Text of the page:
This was the hunting culture I grew up with. The NRA was all about gun safety and responsible gun use. I received a national gun safety patch after passing a course sponsored by the NRA. The old NRA supported and helped draft the nation's first gun control laws.

I was trained to freak out when I saw someone holding a gun not pointed to the ground or to the sky. A high school acquaintance blew his hand apart when he used his gun to lean on and it discharged. You would not hunt with someone like that. Nor would you hang out with someone who was a gun "enthusiast." To my mentors in my hunting days, that would be like someone who was a poison "enthusiast." Guns were tools, very dangerous tools. You took care of them, used them for a purpose, and put them away.

There's a website called It boasts 300,000 members. That's all I have to say about that.

I know that boys love their toys. I have two motorcycles. But the nobility and responsibility I grew up associating with gun ownership has gone begging. Now it is an absolute right, "based in the second amendment." Sounds like boys who like their toys to me. The 2nd amendment argument sounds a lot like the survivalist rationale: If we stockpile weapons and food, we can survive the coming apocalypse... for at least 60 more days.

Absurd. If you are fearful of government infringement on your liberties and want to prepare to defend yourself, you might want a Hellfire missile--or 400. Nothing less will do. The second amendment argument is goofy.

We are in the realm of fear, I fear.  I can appreciate those who geek out over guns, who know all the kinds, and capabilities, just like car enthusiasts. And I know that most of these are safe and responsible people.

I get the argument that the AR-15, and other so-called "assault rifles" are only different in style from weapons that are designed for hunting. Oh, but style matters. We know this in our commercial-cultural bones. Tuggs are not Uggs. Merona is not Patagonia. Kia is not Lexus. And a military-looking rifle stirs the imagination differently than something else. Why else do these young men go for the "assault-looking" rifles? It's a nexus with the elite killers. Commandos, Seals, Green Berets.  The pros who are expert killers. It's a weak ego that wants to be strong. Inadequacy bent on super-power.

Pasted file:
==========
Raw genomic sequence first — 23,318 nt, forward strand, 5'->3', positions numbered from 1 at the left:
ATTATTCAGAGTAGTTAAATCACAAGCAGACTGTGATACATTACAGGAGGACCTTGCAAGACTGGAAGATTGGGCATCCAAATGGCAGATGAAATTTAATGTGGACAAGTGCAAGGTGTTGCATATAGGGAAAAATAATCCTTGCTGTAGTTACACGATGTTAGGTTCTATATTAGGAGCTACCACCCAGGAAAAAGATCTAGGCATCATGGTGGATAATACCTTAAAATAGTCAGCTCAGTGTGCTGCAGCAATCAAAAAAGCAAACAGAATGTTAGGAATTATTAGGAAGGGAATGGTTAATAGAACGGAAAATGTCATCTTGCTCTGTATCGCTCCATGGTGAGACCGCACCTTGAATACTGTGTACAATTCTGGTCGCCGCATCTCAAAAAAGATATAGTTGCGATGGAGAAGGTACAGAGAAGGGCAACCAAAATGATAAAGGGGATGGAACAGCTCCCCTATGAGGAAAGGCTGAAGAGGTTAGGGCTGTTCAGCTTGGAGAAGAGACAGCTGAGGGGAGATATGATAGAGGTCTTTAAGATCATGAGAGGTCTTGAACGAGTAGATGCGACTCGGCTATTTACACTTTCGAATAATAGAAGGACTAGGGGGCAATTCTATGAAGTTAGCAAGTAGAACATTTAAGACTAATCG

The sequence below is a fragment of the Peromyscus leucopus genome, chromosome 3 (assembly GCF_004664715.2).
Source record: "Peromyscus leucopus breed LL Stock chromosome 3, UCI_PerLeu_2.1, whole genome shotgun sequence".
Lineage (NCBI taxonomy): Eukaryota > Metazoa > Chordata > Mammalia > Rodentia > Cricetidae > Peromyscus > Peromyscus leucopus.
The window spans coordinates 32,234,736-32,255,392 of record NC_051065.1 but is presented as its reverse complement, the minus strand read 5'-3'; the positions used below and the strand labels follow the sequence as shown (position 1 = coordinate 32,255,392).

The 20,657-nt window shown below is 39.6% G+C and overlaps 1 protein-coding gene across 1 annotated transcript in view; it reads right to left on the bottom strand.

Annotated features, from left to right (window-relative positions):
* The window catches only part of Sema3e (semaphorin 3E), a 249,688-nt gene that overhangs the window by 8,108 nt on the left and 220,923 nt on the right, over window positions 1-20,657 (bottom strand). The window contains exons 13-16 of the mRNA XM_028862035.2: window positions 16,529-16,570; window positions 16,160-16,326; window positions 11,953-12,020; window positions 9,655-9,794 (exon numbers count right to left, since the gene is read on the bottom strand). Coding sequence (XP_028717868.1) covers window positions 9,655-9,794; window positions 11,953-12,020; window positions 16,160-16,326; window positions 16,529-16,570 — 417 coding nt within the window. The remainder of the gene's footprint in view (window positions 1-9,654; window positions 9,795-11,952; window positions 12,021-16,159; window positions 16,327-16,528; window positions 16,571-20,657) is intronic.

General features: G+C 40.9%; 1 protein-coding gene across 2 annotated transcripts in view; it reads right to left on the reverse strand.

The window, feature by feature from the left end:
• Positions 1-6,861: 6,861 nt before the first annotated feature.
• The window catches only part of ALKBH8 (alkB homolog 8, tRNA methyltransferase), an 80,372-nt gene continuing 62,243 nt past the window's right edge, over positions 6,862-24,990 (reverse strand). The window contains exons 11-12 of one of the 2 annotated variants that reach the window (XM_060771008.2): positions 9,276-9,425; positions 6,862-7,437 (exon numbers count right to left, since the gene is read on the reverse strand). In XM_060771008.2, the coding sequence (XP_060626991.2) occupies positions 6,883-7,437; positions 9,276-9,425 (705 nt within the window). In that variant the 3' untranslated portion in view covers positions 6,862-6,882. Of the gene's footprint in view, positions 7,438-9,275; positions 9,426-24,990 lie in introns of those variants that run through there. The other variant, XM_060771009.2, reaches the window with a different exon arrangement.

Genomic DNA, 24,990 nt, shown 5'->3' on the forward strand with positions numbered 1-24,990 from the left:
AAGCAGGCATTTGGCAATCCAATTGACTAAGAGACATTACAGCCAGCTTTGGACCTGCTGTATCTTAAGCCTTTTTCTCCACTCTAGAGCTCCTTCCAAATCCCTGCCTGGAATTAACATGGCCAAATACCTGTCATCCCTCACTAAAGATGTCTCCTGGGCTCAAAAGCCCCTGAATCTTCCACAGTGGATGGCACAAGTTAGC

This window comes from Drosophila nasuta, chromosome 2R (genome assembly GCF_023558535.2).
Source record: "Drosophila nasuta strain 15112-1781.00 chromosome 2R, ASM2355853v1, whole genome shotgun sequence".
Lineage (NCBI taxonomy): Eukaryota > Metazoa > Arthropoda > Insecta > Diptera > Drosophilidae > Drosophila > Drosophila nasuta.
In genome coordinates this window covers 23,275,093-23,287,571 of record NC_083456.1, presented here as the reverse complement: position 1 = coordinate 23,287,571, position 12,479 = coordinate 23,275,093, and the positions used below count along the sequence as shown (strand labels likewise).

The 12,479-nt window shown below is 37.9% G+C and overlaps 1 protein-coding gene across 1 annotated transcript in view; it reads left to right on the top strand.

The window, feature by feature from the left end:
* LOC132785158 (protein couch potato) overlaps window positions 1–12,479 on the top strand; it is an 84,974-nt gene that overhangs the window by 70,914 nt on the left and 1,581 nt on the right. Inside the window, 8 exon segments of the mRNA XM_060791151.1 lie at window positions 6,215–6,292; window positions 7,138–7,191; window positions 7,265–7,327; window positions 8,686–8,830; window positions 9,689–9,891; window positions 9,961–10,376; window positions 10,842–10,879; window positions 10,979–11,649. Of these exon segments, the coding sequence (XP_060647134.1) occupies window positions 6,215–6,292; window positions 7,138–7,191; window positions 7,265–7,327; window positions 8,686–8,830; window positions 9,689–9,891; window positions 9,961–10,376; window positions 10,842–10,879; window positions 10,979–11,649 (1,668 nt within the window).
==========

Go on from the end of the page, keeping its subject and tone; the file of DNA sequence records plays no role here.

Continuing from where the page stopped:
Psychologically, style matters big-time. It has become deadly. Dead straight. Dead straight shooter. I don't think any of my hunting mentors would want to be part of this fearful, selfish, goofy, insistence on the "right" to unlimited access to kill-people-weapons. Nope, they would give up their own firearms if it would save children. They were all teachers who loved children more than their own guns.

We all agreed that a shotgun that held six shells was illegal, to protect the ducks. Still the law.

Friday, January 5, 2018

Christmas: The Tenderloin and the Trash

Christmas is a special time in garbage.

I had a bit of a Blue Christmas this year. It was the first Christmas season in seven years that I was not out hauling. I would miss it more if was not gizzard-frosting cold out there right now.

Forced retirement from hauling came to me a couple months ago when the small local company I worked for sold to a very large company. Happens all the time. It's a bit of a sad tale, but one perhaps for another time. The point is I'm on the sidelines now, though with a trove of experiences and friends in the garbage business. An old-timer said to me, "Once a garbageman, always a garbageman." I'll keep on writing as "always a garbageman."

But back to Christmas in trash. I think it was my fourth post or so that described finding plastic baby Jesus in the trash. Every Christmas brings something special. This year it came vicariously. My friend Wes found this and posted the picture from the post-Christmas trash:

Another friend and former partner-in-trash commented: "I'm curious about the Ball Holder." The potty humor proceeded to stream forth, so to speak.

Last year we (Wes and I) found a whole beef tenderloin in a bin, perched on top of the rest of the trash. It was uncooked, still in its vacuum sealed package, unfrozen but kept cold in 25 degree weather. The label showed this four pound chunk of meat had been purchased at Costco for $24.99 per pound. The use-by date was over a month away.

"I suppose Kari would not be interested in this?" I asked, knowing well his wife has a zero tolerance policy on rescue-food. There was sadness in his eyes. Or was it fear? (BTW, that's a perfectly good junior compound bow and arrow set also thrown away in that same alley. It went to an excited young person at my church!)